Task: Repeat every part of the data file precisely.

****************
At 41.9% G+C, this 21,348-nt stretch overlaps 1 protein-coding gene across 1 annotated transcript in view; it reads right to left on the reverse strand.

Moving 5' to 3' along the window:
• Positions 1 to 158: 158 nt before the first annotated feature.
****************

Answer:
At 41.9% G+C, this 21,348-nt stretch overlaps 1 protein-coding gene across 1 annotated transcript in view; it reads right to left on the reverse strand.

Moving 5' to 3' along the window:
• Positions 1 to 158: 158 nt before the first annotated feature.